The rumors didn’t stop there, Mya had to address more gossip in 2009 after rumors surfaced that she was dating Gucci Mane. “No diss, but the way people turn things around—I’d taken a photo with him at a club and I went to say bye,” she told DJ Whoo Kid at the time. “My manager was present and I went to say bye to Gucci and I said something in his ear but I had to get closer because the club music was so loud, they caught me in the wrong pose looking like we had just finished kissing or that we were kissing. The photograph was not big enough for you to see the real deal. And the rumor started that Mya was dating Gucci Mane which is so not true.”
The chatter kept her name plastered across gossip sites. Now that kind of din is even louder because of social media, and Mya’s advice to young women navigating the murky waters of pop stardom and internet gossip is to commit themselves to “conditioning yourself for this world.”
“There’s a double standard and women are punished more for accusations,” she says. “Get your mind right, get your spirit right and get your body right. And keep it there. That requires working out, that requires fasting, eating well, prayer and getting to know who you are. And not bending. You’re going to have to put yourself through disciplinarian challenges so that you can understand that you can be without anything that you were taught that you need. People will always have an opinion. Even if you’re over here saving the world, there is a group of people that will love you and a group of people that will always hate you no matter what you do.”
“It’s tricky on the internet,” she acknowledges. “There’s a lot of bullying. The way I [manage] is I do crazy stuff [laughs]. Work hard at the gym, remove stuff frmo my diet and lifestyle. Jump out of an airplane! Whatever it takes, so that there’s no fear attached to me. If you’re worried about people liking you, you’re in the wrong business. Life without fear.”
As the 2000s progressed, other names like Ashanti and Ciara had emerged as major stars, while Beyoncé broke from Destiny’s Child and became one of the biggest artists in music. Mya signed with Universal Motown for 2007’s Liberation but would opt out of her contract only a year later, dissatisfied with the label and determined to control her own music. 2008’s Sugar & Spice would be released in Japan, as would the follow-up, 2011’s KISS (Keep It Sexy & Simple). She independently released three EPs in 2014 and 2015 and released Smoove Jones exclusively via Apple in 2016, which would go on to garner a Grammy nomination for Best R&B Album in 2017. With this year’s release of TKO (The Knockout), it’s clear that Mya’s Planet 9 label (which she founded in 2008 after leaving Universal Motown) gave her autonomy that she has clearly relished. She isn’t against major labels at all, but she’s committed to partnering on her own terms.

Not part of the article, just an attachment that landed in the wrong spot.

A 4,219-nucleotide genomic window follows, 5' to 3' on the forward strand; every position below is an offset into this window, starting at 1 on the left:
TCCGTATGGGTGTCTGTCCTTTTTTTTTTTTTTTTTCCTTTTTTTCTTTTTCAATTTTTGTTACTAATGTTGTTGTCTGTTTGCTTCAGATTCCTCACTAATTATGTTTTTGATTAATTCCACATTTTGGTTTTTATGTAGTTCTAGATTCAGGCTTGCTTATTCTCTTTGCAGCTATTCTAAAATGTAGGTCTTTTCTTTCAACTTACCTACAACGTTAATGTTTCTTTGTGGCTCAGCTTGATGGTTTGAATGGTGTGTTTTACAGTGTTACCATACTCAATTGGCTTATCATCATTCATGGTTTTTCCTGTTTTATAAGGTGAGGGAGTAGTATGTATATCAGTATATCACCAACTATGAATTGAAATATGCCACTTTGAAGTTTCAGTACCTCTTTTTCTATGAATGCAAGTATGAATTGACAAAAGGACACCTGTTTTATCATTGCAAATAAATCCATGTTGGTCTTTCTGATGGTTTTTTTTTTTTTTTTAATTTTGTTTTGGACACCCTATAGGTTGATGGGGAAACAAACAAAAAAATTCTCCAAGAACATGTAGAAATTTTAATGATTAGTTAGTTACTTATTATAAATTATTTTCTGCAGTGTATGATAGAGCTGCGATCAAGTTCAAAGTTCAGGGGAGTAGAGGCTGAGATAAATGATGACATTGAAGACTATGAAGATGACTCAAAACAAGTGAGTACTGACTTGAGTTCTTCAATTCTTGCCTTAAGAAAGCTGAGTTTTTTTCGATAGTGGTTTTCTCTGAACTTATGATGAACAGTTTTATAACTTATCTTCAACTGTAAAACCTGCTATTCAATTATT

“I’ve always wanted to make sure that I have a body of work to present to my fans before I go back into a system that only wants radio music,” she explains, “so that I can always leave the art available just in case another album gets leaked or I get into a contract and get held hostage [laughs]. Because it is a great marriage if its right and if you’re a priority.”
That freedom has served her well. In her late 30s, Mya is healthy and happy and navigating her career her way. She promotes healthy eating and veganism on her Instagram account. She joined the cast of streaming Urban Movie Channel’s drama series 5th Ward playing a single mother of two. She admits the role is outside of her comfort zone but she was eager to tell stories that reflect real issues: “From gun violence to gentrification to young men fearing for their lives and coming of age with those factors, single mothers trying to make ends meet…it’s the human experience. It was a meatier role for me that I felt I was ready for. At my age, being an independent artist and caretaker of my family, I relate to those stresses.”
Mya’s a trailblazer for artists like Kehlani and Tinashe, and a veteran who is still standing in an industry that constantly shows how tough it can be on ambitious young women. She talked to Essence earlier this year about #MeToo. “Understand that you are going to have to address several things navigating through the world as it pertains to men who have been conditioned to think that they are superior, which I don’t believe in the natural world that is the case,” she said.
“There’s a balance of feminine and masculine energy,” she continued. “Unfortunately, it’s an imbalanced world because of the people that are in charge, and that’s egotistical men...Understand that you can create your own door (and) your own company and it will be harder, but ultimately you, at the end of the day, decide what you walk away from and what you’re willing to deal with.”
It’s clear that 20 years after she broke big, Mya is more assured than ever and as artistically engaged as she’s ever been. Her legacy is one that warrants celebrating. She’s not a tragic figure, and she’s not an omnipresent megastar. And that’s why we should talk about her more: she’s done this thing about as gracefully as anyone without compromising herself and without resorting to shock tactics or social media drama or silly stunts to “stay relevant.” She’s still Mya. And that’s all we’ve ever needed her to be.